Ten years ago today, on June 18, 2002, the second air tanker crash of the year occurred, killing the two-person crew of Tanker 123, as one of the wings fell off of the PB4Y-2 as it was operating over the Big Elk fire near Estes Park, Colorado.
The National Transportation Safety Board (NTSB) investigation found extensive stress fatigue and fractures in key components of the aircraft, which was manufactured in 1945 for the U.S. Navy, transferred to the Coast Guard in 1952, discarded in 1956, and converted into an air tanker in 1958.
This crash occurred just a month after another fatal air tanker crash. Near Walker, California on June 17, Tanker 130, a C-130A, experienced a major structural failure. As you can see in the video below, both wings fell off the aircraft just after it completed a retardant drop. The three members of the crew were killed.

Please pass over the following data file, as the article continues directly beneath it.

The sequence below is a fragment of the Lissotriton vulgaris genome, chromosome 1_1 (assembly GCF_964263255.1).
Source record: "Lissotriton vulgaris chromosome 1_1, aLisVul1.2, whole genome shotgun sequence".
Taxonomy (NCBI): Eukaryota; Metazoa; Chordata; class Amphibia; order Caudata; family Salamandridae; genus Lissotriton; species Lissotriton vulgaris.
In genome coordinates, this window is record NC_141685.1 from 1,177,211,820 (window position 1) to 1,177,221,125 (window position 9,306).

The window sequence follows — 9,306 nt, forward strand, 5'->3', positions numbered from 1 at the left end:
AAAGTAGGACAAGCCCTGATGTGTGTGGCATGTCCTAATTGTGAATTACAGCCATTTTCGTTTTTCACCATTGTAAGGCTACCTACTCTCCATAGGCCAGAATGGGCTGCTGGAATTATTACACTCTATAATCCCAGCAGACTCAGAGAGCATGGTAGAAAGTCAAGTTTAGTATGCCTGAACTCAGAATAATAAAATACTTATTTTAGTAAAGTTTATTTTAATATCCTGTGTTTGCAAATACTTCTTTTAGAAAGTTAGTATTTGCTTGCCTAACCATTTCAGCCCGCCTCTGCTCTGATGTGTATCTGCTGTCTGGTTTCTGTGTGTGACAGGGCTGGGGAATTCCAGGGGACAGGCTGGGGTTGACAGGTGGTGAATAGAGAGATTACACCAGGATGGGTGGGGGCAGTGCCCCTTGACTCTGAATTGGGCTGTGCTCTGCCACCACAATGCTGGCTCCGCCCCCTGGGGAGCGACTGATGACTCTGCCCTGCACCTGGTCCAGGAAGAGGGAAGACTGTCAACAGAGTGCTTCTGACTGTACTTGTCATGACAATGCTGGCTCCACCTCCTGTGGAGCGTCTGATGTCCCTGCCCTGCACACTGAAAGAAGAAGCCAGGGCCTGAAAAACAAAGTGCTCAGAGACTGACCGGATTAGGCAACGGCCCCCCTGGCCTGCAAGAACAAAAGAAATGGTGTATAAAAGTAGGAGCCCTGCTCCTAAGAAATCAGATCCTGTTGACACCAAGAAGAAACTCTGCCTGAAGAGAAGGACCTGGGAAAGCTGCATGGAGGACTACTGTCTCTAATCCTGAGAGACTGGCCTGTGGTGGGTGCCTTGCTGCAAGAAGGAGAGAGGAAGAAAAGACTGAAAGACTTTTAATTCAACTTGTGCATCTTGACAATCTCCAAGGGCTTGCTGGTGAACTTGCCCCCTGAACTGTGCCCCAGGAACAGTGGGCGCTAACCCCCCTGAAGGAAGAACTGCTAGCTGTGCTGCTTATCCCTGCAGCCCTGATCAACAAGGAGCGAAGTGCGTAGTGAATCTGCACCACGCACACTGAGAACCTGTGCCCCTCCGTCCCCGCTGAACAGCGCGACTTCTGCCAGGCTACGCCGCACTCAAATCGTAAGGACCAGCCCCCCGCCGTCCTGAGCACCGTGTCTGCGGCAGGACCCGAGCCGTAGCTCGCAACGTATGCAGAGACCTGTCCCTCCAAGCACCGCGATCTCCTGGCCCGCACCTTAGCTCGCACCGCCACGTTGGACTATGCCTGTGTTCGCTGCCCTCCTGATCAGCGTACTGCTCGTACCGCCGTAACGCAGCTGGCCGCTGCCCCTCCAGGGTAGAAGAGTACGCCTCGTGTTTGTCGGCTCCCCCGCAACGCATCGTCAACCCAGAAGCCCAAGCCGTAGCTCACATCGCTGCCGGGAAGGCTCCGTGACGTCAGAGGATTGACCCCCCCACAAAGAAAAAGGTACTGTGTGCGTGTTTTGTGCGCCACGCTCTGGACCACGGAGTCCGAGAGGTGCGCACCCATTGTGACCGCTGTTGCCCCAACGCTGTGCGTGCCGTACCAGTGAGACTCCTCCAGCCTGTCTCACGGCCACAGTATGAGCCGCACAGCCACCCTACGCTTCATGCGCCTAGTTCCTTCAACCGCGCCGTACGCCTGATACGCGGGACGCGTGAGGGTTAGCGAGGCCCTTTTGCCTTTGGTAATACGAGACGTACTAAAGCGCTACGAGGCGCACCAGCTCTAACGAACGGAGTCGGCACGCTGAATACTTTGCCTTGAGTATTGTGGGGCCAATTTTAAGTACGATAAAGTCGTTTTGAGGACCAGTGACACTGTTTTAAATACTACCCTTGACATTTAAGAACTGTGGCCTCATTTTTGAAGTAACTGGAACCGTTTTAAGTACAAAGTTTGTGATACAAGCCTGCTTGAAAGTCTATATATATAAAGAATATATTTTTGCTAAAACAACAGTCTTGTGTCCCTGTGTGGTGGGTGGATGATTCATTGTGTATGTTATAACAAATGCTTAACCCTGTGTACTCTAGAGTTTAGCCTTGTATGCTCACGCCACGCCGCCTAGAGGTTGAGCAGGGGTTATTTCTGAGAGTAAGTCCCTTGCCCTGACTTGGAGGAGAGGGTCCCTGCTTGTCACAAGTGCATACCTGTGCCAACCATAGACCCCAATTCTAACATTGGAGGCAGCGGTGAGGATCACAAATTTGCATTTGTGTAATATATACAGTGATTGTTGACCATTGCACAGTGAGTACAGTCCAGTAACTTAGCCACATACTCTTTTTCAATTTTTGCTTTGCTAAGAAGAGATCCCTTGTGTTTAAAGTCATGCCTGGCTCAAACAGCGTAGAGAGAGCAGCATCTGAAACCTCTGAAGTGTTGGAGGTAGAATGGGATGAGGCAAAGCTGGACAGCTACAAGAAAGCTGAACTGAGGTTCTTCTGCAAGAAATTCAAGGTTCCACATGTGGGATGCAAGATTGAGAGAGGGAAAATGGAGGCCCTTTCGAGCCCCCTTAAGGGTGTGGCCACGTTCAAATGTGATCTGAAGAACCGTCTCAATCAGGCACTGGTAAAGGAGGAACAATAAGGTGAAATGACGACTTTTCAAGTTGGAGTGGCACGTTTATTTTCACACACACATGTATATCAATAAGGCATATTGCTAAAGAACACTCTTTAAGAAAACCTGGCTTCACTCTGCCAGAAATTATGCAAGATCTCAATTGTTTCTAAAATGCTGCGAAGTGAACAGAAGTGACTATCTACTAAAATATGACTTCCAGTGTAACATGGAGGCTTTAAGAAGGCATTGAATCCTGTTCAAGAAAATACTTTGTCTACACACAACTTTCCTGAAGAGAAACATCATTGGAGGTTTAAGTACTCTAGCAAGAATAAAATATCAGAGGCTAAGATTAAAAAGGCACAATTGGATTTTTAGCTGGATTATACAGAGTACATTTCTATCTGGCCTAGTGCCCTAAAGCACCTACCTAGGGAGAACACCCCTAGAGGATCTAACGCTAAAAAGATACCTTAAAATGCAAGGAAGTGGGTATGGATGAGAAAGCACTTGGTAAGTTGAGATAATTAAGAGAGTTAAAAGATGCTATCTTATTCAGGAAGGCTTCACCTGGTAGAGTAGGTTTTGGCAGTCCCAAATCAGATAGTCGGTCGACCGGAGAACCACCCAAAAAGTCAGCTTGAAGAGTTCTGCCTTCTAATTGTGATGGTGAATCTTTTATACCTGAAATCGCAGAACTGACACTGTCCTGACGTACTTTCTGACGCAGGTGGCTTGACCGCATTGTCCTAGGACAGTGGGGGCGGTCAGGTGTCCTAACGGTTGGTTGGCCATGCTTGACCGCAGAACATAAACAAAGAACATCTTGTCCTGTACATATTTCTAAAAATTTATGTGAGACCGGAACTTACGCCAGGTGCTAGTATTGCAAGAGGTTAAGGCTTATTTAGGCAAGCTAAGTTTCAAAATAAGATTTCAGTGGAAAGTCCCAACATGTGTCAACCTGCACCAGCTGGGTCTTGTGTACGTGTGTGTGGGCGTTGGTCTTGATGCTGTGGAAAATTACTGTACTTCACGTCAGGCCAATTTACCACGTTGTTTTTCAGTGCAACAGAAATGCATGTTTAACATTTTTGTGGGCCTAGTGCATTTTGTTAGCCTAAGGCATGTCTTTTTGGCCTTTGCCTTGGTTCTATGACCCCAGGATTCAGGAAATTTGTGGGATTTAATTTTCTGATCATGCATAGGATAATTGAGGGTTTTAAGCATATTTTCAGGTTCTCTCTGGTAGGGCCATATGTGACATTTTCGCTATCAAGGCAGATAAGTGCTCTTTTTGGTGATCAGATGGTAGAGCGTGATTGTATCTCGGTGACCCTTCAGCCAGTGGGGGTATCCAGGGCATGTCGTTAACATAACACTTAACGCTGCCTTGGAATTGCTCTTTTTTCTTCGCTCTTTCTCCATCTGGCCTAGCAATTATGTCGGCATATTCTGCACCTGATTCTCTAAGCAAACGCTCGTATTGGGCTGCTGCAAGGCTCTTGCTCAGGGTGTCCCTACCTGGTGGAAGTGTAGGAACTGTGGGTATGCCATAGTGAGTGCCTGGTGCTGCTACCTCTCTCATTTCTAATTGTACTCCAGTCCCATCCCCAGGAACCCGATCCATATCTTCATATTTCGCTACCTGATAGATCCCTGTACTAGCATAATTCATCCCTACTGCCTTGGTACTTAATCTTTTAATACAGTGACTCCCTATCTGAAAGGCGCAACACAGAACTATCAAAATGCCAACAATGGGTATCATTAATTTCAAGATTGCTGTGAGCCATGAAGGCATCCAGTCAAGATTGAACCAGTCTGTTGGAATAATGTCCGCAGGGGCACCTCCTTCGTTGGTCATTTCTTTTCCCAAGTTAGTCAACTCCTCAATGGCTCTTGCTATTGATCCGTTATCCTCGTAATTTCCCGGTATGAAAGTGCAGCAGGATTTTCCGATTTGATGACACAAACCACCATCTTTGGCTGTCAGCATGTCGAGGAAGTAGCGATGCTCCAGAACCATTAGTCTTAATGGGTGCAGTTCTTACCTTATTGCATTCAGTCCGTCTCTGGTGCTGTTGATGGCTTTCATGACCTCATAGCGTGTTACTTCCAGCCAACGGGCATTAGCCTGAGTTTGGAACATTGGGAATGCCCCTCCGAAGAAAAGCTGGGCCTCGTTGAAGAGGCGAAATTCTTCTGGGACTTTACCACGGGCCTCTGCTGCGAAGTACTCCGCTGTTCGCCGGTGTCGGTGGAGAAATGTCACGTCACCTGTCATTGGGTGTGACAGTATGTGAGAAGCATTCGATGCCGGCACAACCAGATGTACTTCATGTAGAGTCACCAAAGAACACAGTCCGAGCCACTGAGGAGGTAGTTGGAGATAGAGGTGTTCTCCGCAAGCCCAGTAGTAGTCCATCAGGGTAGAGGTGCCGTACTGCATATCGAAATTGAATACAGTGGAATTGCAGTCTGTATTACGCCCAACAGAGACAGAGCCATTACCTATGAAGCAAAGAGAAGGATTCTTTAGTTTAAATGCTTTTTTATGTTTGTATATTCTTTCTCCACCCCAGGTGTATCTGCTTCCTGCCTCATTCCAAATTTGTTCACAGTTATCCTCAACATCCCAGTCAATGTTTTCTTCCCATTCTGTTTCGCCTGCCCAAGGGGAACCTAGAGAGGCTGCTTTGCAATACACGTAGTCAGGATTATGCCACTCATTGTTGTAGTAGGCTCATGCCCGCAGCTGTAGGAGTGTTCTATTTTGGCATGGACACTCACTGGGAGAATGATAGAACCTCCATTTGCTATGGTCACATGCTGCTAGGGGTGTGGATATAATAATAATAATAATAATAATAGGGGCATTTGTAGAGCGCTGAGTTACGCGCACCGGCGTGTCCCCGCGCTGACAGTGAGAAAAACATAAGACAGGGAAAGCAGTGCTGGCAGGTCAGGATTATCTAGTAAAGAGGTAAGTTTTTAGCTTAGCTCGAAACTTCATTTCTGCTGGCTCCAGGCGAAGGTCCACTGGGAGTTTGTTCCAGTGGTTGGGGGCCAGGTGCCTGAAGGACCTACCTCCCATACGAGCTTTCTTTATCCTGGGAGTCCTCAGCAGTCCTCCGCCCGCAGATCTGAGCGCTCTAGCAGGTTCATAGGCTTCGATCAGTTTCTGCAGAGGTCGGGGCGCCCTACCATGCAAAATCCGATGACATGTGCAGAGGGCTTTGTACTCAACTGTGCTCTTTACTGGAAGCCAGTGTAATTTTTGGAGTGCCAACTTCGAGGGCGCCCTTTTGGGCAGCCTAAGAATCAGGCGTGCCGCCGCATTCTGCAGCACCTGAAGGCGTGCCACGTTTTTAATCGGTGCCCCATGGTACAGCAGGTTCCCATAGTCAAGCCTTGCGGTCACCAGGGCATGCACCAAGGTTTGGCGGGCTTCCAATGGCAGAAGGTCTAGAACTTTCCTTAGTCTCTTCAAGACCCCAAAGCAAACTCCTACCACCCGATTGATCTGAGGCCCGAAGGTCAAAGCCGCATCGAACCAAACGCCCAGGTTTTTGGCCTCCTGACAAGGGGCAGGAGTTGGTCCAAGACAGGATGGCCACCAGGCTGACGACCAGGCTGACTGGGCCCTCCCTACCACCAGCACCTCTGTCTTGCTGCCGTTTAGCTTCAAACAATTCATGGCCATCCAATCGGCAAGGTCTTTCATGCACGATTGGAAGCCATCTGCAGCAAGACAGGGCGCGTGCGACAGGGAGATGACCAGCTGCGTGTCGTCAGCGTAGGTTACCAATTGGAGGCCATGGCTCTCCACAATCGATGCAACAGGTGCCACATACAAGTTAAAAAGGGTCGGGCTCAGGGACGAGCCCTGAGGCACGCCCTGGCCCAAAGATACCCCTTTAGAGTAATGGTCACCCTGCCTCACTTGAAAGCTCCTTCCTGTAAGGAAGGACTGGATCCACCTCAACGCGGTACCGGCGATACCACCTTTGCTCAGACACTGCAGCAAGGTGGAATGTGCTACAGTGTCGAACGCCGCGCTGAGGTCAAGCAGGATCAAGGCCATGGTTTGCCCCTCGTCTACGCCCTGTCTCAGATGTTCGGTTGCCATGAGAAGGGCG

The NTSB also found fatigue cracks on that aircraft, which was built in 1957, discarded by the military in 1978, and converted into an air tanker in 1988. At the time of the crash, the airframe had logged 21,863 flight hours.
Following the crashes, the U.S. Forest Service and the Bureau of Land Management commissioned the Blue Ribbon Fact Finding Panel on Aviation to “identify key information for planning the safe and effective future of the aviation program.” It was led by James E. Hall, who had served for seven years as Chairman of the NTSB. After their December 2002 report, the USFS and the BLM declined to renew the contracts on nine C-130A and PB4Y-2 air tankers, and ordered the remaining large air tankers to undergo an improved inspection program before they returned to active service.
I am extremely concerned. It’s been 10 years, and precious little has been done.
In a June 21, 2012 article in the New York Times he was quoted again:
We’ve failed to invest. We’re stepping back to these old tankers and old aircraft, and we’ve done nothing to develop any new technology.